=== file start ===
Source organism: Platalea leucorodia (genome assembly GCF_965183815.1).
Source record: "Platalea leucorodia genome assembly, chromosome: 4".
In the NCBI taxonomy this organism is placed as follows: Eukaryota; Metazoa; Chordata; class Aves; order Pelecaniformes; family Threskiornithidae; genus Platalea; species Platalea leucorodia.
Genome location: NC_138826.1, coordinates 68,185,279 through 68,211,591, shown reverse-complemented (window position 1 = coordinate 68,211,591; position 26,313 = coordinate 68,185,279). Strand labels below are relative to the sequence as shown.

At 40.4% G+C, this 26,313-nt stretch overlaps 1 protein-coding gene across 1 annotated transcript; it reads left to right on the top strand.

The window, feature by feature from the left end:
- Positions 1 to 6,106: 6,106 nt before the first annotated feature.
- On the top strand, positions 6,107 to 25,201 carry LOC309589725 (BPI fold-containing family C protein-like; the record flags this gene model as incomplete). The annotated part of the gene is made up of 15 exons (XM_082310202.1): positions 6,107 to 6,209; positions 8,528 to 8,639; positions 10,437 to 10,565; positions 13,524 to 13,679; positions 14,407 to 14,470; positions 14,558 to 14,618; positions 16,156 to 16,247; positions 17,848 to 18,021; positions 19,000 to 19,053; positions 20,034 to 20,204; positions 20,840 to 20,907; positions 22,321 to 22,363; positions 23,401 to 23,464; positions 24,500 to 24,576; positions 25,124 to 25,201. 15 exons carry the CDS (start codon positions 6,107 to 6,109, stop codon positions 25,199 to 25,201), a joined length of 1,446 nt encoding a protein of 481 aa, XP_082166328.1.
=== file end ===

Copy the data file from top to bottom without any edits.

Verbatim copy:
Source organism: Platalea leucorodia (genome assembly GCF_965183815.1).
Source record: "Platalea leucorodia genome assembly, chromosome: 4".
In the NCBI taxonomy this organism is placed as follows: Eukaryota; Metazoa; Chordata; class Aves; order Pelecaniformes; family Threskiornithidae; genus Platalea; species Platalea leucorodia.
Genome location: NC_138826.1, coordinates 68,185,279 through 68,211,591, shown reverse-complemented (window position 1 = coordinate 68,211,591; position 26,313 = coordinate 68,185,279). Strand labels below are relative to the sequence as shown.

At 40.4% G+C, this 26,313-nt stretch overlaps 1 protein-coding gene across 1 annotated transcript; it reads left to right on the top strand.

The window, feature by feature from the left end:
- Positions 1 to 6,106: 6,106 nt before the first annotated feature.
- On the top strand, positions 6,107 to 25,201 carry LOC309589725 (BPI fold-containing family C protein-like; the record flags this gene model as incomplete). The annotated part of the gene is made up of 15 exons (XM_082310202.1): positions 6,107 to 6,209; positions 8,528 to 8,639; positions 10,437 to 10,565; positions 13,524 to 13,679; positions 14,407 to 14,470; positions 14,558 to 14,618; positions 16,156 to 16,247; positions 17,848 to 18,021; positions 19,000 to 19,053; positions 20,034 to 20,204; positions 20,840 to 20,907; positions 22,321 to 22,363; positions 23,401 to 23,464; positions 24,500 to 24,576; positions 25,124 to 25,201. 15 exons carry the CDS (start codon positions 6,107 to 6,109, stop codon positions 25,199 to 25,201), a joined length of 1,446 nt encoding a protein of 481 aa, XP_082166328.1.